God Does Not See Red States or Blue States…Just Faithful States

I came across this story from my favorite college teacher; I find this piece published in the Abilene Reporter disturbing for attacking the student paper at ACU (Abilene Christian University) In essence, this guy is saying God and rich people hate ACU for supporting Obama; does that mean He hates me too? I doubt it. This guy is serving his own agenda — not that of Christians. As a Christian who supports Obama, I do not think God hates me. Read the entire article here. It is pretty good — but sad.

Here are a few snippets:

It’s a sad day for Abilene Christian University, and it’s going to get worse if things don’t change. Why?

The ACU on-campus paper endorsed Barack Obama for president. Ironically, this will mean bad economic news for students. Ironic because they endorsed Obama for economic reasons. How? Lost donations and tuition.

Over the last hundred years, who has given to ACU (tuitions and donation)? Who has endorsed the school, encouraged attendance and been loyal through thick and thin? Conservative Christians. Opponents of abortion.

Why does it cost $5,000 to $6,000 per year or more for ACU than Harding University (a Church of Christ school in Arkansas)? It’s the economics of a failure to stand up for biblical truth, and the campus support for liberalism — including this most recent endorsement by The Optimist for Obama.

Why is the attendance for Harding 1,000 to 2,000 higher than ACU? Why are West Texas families — who attended ACU themselves — sending their children to Harding (it’s getting rampant; I’ve personally met many)? Again, it’s the economics of liberal endorsements.

Proverbs 14:34, “God-devotion makes a country strong; God-avoidance leaves people weak.” NLT

Lord, forgive our Christian schools and nation for voting money over morals. Remind us that you are our eternal IRA and that you promised to take care of us if we’d only put Kingdom things first. Please create the circumstances in our lives and our nation that lead us to do just that. In Jesus’ name, amen.

The RNC & McCain’s Speech

You have got to be kidding me; I fell asleep due to being bored. Same old spill — nothing new. Good luck McCain. I am not even motivated to write about this.

'Fight with me'

I will keep taxes low and cut them where I can. My opponent will raise them. I will open…

I will open new markets to our goods and services. My opponent will close them.

I will cut government spending. He will increase it.

My tax cuts will create jobs; his tax increases will eliminate them

Health Care and Rudy

As many of you know, I subscribe to and receive a number of academic and political e-news letters. Below Frank Llewellyn addresses the issue of health care and the inability of Republicans and Democrats to address this problem.  We all know that a third party will never take charge of the White House. That is not their agenda….There job is to influence the major parties.  I will say this, if you are  over the age of 60, I would think twice before voting Republican. Of course if you are rich, you might not care. Since I am not, I hope you have to pay more in taxes so that those with no health care can get it from the government. So what if you have to sacrifice that lake house. ~EC~

“Rudy Giuliani wouldn’t know ‘socialism’ from ‘social skills,’” said the Democratic Socialist of America’s (DSA) Frank Llewellyn. “He must be angling to join Hillary Clinton at the feeding frenzy courtesy of ‘Big Pharma’ and the Insurance Companies,” the DSA national director added.  The socialist leader was referring to the contributions the senator receives from the pharmaceutical industry and her abandonment of any pretense at offering health care for the millions of uninsured.  “Giuliani wants some insurance chum, too,” Llewellyn said, responding to Giuliani’s charge that the health care programs pushed by the Democratic frontrunners reflected un-American and socialist values. “Giuliani is wrong in so many ways that you could generate two top ten lists of crank comments from his press release.”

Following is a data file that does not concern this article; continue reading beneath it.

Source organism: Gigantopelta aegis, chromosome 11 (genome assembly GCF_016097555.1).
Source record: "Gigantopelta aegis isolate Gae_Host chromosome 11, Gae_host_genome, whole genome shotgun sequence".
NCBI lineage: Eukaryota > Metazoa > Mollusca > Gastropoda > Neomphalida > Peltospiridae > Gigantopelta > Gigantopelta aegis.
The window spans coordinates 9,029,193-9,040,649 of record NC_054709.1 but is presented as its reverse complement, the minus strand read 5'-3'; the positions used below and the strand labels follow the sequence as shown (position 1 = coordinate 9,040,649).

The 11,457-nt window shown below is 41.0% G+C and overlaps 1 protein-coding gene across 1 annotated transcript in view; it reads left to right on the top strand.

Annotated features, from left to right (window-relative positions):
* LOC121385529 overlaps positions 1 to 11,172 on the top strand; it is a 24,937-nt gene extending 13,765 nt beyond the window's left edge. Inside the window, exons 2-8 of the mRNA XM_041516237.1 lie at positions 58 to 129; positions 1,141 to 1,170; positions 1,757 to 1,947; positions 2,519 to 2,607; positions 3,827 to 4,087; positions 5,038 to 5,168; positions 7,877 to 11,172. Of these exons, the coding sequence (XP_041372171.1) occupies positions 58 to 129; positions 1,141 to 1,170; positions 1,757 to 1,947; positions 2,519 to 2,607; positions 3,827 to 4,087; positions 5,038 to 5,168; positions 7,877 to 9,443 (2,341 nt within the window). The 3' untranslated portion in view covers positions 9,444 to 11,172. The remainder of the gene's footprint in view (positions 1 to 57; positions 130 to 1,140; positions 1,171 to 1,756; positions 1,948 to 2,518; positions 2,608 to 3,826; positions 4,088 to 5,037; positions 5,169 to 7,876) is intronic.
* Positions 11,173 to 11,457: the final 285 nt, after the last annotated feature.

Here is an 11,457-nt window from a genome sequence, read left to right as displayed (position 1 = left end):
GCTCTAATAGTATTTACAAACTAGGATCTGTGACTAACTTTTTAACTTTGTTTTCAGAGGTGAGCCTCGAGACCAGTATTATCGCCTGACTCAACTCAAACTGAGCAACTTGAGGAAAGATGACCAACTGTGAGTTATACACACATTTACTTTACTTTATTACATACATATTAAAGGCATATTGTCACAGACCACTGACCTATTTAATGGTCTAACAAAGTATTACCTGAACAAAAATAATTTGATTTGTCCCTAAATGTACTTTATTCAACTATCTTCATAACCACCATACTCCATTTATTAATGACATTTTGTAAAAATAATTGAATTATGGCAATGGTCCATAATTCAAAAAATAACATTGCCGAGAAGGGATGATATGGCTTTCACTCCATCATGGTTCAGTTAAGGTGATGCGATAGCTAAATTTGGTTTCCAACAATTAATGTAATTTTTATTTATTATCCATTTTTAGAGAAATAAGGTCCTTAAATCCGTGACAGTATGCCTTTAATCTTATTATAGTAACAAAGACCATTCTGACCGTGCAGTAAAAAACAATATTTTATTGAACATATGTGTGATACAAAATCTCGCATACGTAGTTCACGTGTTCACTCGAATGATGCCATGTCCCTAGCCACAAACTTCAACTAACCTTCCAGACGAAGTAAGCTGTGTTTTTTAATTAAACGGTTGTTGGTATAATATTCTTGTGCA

“First off, he tarnishes the socialist idea by associating it with the Democratic Party,” Llewellyn said, arguing that the Democrats are—with the exception of the G.O.P.—the most pro-capitalist and pro-corporate party in the world, and far more subservient to corporate needs than even the avowedly conservative French and German governments.  More important, argued Llewellyn socialized medicine has little in common with either a private or a public insurance system. Socialized medicine means that everybody has access to health care and all health care resources are allocated democratically to increase the public health. The application of such principles in the United States would be terrific, resulting in vast increases in public health especially in minority communities that have been starved of health care resources and have disproportionately high child mortality rates, he said.  In contradistinction, Giuliani’s approach, largely borrowed from President Bush, would vastly increase the number of Americans without insurance and subsidize the already well off with tax credits of up to $15,000.

 The European healthcare systems that Giuliani criticizes achieve better health outcomes for more people, and especially for children, than does the U.S. health care system, and at less cost. “It is a tragedy that 45 million Americans have no access to health insurance and that almost an equal number has access to health insurance only episodically. It is criminal that few politicians are serious about solving that problem, and just bizarre that the former New York mayor would lump the plans of his opponents with socialist measures,” Llewellyn said. That’s because none of the major Democrats are advancing a plan even remotely resembling socialized healthcare, in Llewellyn’s opinion.  Neither are they challenging the insurance industry. All of the proposed Democratic plans (with the notable exception of Dennis Kucinich’s) leave the private insurance system intact. Socialists argue that the insurance industry with its bloated administrative and marketing costs and its constant effort to dodge paying the cost of providing health care—especially to those most in need—is the chief barrier to increased access to health care and better health for most Americans.